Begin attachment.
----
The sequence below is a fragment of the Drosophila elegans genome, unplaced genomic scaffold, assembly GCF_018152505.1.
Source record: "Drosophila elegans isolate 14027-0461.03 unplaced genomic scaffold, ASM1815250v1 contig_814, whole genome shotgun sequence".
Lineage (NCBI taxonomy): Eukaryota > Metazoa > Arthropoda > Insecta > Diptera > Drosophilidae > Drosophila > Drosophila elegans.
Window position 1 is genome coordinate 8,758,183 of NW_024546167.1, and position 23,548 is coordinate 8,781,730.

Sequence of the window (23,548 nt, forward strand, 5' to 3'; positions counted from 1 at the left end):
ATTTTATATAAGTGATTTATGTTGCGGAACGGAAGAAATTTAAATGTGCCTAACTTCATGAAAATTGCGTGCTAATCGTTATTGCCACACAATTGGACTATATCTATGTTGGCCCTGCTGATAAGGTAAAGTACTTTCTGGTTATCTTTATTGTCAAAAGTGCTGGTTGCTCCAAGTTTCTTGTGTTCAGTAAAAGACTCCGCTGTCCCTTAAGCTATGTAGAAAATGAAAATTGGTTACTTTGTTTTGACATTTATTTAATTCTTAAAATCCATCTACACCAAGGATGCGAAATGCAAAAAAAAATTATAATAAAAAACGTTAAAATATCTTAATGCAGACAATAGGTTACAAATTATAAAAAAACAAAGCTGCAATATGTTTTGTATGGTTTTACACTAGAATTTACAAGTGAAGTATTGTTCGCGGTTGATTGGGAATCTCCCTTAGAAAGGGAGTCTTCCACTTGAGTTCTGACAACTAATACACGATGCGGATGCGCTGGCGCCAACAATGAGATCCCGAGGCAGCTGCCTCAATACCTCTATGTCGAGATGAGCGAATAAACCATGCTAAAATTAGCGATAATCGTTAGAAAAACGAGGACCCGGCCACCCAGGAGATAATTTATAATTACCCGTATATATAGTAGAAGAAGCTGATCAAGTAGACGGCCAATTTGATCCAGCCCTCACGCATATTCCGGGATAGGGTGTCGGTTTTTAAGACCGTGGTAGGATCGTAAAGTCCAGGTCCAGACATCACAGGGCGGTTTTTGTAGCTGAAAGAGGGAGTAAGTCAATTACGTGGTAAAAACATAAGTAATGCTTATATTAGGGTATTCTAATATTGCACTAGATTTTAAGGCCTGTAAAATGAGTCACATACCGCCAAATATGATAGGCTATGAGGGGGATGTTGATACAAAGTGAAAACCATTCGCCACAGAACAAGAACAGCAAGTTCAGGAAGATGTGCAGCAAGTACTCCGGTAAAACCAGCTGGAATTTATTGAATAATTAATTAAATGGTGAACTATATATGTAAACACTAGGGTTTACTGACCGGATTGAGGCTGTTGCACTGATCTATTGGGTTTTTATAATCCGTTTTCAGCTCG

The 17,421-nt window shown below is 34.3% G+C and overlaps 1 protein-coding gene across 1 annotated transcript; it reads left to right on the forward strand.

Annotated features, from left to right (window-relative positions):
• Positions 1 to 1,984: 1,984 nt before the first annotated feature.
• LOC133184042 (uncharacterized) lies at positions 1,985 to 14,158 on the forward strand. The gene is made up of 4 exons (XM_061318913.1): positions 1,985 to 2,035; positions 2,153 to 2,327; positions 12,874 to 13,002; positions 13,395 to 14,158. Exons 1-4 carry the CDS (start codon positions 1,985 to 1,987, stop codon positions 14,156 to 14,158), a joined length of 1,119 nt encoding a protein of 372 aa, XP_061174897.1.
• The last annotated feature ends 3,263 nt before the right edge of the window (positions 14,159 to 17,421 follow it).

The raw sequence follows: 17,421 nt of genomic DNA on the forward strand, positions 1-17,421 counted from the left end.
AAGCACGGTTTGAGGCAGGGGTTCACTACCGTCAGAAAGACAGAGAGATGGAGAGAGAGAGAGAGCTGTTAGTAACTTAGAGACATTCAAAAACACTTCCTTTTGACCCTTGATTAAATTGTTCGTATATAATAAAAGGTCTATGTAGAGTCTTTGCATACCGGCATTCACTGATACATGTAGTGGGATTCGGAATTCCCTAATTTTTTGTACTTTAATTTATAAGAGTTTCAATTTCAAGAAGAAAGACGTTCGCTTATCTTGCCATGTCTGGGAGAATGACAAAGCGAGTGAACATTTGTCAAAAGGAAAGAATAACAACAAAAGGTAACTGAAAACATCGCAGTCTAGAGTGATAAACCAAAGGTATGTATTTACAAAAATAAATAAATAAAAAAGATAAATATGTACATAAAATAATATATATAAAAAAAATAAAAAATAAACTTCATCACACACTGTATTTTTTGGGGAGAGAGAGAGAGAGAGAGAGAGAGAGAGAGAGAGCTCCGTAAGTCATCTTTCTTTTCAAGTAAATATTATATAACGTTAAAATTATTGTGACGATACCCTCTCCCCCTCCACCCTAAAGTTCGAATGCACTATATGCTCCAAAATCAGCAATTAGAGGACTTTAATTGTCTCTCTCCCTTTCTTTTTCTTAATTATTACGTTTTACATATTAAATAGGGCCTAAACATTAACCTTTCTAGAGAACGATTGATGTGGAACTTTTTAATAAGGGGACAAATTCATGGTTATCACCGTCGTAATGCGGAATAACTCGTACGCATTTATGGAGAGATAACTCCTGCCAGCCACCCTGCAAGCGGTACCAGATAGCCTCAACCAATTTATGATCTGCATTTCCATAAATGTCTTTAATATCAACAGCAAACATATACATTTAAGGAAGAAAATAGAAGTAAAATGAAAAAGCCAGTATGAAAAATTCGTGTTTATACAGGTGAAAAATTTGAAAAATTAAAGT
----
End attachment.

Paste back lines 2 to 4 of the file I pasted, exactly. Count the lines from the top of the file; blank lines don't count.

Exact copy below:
Source record: "Drosophila elegans isolate 14027-0461.03 unplaced genomic scaffold, ASM1815250v1 contig_814, whole genome shotgun sequence".
Lineage (NCBI taxonomy): Eukaryota > Metazoa > Arthropoda > Insecta > Diptera > Drosophilidae > Drosophila > Drosophila elegans.
Window position 1 is genome coordinate 8,758,183 of NW_024546167.1, and position 23,548 is coordinate 8,781,730.